Isn’t this a time for people who intuitively experience our spiritual common essence and nature to become politically engaged?
We live in an age of mental malaise; the Hindus call it Kaliyuga. Our precious planet is polluted by human ignorance and greed. “The more that money rules the World, the more that money ruins the World.”
We have degenerated into an insane society, unconsciously committing mass suicide by ecocide.
Unrestrained corporate capitalism coercively and insidiously exploits vulnerable people and myopically plunders, depletes and corrupts finite planetary resources which sustain life. Billions of people suffer needless poverty, starvation and avoidable disease, while obscenely privileged corporate, political and religious plutocrats greedily acquire power and excessive material wealth far beyond their conceivable needs.
Life as we know it is threatened by environmental catastrophe or nuclear annihilation, possibly precipitated by corrupt world “leaders”. People are so crazy that they are myopically scuttling Spaceship Earth; destroying the life support systems which sustain us.
Even in “advanced” countries, it is virtually impossible now to breath air or drink water which is not in some way polluted by our species. Agricultural soils have been depleted and corrupted. Global weather patterns and hydrologic systems have been materially disrupted by human activities; protective atmospheric ozone is being depleted. Glaciers are melting; long frozen Arctic tundra is thawing. Though non-polluting alternative technologies are available and feasible they are considered “economically” impractical.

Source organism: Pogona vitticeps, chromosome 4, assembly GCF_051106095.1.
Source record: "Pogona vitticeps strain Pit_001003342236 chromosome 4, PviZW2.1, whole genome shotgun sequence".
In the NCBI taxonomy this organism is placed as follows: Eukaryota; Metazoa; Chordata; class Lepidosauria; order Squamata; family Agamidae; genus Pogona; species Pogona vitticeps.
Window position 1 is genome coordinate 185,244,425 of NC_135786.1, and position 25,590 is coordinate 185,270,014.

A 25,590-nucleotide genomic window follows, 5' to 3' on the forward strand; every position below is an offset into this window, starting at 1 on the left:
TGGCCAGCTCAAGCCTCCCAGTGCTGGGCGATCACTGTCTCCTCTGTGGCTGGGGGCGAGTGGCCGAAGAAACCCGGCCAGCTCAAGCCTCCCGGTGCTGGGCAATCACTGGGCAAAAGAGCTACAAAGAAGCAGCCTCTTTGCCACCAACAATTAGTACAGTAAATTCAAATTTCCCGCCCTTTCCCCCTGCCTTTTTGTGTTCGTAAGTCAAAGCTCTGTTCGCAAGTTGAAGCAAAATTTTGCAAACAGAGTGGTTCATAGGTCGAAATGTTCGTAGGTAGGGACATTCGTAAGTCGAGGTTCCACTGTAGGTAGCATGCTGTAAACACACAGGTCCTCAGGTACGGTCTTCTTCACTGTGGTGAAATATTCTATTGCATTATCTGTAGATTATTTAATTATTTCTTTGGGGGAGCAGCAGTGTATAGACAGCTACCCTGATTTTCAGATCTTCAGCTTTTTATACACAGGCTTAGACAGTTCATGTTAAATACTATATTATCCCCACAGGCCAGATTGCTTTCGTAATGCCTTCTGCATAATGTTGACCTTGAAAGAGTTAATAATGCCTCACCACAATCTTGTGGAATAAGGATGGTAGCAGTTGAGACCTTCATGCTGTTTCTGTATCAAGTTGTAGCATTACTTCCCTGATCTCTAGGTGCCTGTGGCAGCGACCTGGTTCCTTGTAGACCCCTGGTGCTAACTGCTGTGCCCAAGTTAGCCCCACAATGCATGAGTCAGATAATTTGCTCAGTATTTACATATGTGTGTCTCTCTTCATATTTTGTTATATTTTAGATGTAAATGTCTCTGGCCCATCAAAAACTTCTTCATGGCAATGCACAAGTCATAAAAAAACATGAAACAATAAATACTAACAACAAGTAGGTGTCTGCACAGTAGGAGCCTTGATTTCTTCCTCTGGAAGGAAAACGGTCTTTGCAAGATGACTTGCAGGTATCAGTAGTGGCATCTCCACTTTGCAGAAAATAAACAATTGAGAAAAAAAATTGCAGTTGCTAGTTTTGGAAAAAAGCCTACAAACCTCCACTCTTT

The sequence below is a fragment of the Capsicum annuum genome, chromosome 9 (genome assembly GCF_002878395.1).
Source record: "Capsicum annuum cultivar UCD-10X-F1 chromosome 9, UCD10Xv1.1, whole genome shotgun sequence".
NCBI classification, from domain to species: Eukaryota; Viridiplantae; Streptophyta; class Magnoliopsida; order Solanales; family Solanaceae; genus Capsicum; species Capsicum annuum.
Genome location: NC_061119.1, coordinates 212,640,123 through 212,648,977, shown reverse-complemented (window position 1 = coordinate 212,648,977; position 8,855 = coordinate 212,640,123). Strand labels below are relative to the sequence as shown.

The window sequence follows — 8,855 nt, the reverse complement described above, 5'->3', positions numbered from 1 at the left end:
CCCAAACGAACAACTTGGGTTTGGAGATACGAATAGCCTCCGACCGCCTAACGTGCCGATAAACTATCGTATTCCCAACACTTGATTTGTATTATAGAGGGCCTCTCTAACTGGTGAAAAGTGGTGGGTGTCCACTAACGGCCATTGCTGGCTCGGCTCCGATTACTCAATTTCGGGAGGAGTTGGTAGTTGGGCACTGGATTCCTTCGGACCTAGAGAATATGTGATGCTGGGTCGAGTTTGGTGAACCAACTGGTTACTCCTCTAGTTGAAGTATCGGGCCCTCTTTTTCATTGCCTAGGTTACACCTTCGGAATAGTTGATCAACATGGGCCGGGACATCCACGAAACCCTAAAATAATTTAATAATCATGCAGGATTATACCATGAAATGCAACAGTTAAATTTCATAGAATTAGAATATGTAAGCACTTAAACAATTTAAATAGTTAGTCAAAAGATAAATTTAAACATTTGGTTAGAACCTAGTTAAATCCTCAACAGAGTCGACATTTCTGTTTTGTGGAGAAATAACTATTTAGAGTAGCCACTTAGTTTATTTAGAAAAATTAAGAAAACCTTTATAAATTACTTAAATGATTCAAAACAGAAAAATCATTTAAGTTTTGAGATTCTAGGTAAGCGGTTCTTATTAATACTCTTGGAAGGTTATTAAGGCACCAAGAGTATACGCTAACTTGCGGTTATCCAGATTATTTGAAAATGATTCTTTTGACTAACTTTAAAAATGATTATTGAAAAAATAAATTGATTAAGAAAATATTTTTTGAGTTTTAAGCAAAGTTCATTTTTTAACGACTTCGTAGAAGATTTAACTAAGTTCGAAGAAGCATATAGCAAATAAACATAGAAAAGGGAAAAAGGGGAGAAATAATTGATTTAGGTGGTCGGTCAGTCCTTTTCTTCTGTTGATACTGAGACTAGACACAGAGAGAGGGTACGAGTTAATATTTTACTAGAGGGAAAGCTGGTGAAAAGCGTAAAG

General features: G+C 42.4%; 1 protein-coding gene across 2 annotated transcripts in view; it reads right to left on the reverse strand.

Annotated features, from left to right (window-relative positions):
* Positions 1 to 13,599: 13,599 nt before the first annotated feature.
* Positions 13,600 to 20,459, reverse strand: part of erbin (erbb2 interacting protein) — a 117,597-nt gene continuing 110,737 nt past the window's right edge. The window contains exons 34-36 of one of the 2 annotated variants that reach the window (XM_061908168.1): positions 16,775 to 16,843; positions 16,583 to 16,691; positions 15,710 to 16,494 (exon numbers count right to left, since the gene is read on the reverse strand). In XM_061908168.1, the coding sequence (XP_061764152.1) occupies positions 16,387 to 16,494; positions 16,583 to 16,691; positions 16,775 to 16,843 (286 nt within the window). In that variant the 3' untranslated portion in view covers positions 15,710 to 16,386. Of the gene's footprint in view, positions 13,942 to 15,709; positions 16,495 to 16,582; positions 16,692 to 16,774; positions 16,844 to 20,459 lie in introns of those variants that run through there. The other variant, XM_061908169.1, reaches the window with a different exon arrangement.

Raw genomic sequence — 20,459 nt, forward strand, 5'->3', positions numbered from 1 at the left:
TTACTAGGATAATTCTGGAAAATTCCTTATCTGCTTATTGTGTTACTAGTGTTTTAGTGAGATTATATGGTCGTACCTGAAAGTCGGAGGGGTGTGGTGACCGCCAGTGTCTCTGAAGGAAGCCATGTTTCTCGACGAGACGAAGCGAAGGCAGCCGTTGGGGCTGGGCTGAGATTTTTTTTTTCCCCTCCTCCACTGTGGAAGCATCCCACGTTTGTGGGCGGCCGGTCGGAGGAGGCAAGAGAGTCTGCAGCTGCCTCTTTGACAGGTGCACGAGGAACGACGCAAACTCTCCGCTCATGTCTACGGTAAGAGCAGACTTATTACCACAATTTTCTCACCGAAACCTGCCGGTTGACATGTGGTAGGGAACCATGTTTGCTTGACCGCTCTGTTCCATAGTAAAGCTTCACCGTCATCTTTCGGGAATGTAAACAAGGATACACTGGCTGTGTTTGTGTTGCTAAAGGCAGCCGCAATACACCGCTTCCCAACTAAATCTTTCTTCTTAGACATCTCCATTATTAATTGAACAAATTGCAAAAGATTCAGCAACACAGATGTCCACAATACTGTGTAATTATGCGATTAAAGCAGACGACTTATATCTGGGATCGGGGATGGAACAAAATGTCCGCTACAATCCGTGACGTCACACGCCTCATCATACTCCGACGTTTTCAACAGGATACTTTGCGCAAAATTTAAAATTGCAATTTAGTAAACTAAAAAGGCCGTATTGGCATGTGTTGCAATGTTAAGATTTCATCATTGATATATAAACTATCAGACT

No one is protected. By “bio-engineering” living organisms we are even tampering and blindly experimenting with our genetic origins. From birth (and even prenatally) every person’s body/mind is polluted by numerous and ubiquitous manmade chemical and radioactive materials, many of which are carcinogenic.
Many species are rapidly becoming extinct. Around the world, thousands of birds are suddenly falling dead out of the sky, and countless dead fish are appearing on shores of rivers, lakes and oceans. The oceans are polluted with our detritus, and much marine life is threatened. Even remote Arctic polar bears are becoming hermaphroditic because of phthalates and other chemicals dispersed by humankind, and they are threatened with destruction of the ecosystem on which they depend for survival.
So, how should ‘spiritually’ conscious people live and be in this crazy World, in which spiritual values seem forgotten? Do we not see omens, portents or signs of impending catastrophe?
As we widen our circle of compassion to embrace the whole of Nature and all living creatures, does it become our moral responsibility to help solve imminent ecological crises? If so, how?
Should we “become actively engaged” as the Dalai Lama suggests? If so, how?
Can we, with heartfelt common intention and spiritual vision, co-create salutary solutions to the immense challenges facing us? If so, how?
Here are observations by the Dalai Lama from which we may draw inspiration and motivation, counseling that we must act to solve ecological crises and restore peace “before it is too late”:
“Peace and the survival of life on earth as we know it are threatened by human activities that lack a commitment to humanitarian values. Destruction of nature and natural resources results from ignorance, greed and lack of respect for the earth’s living things.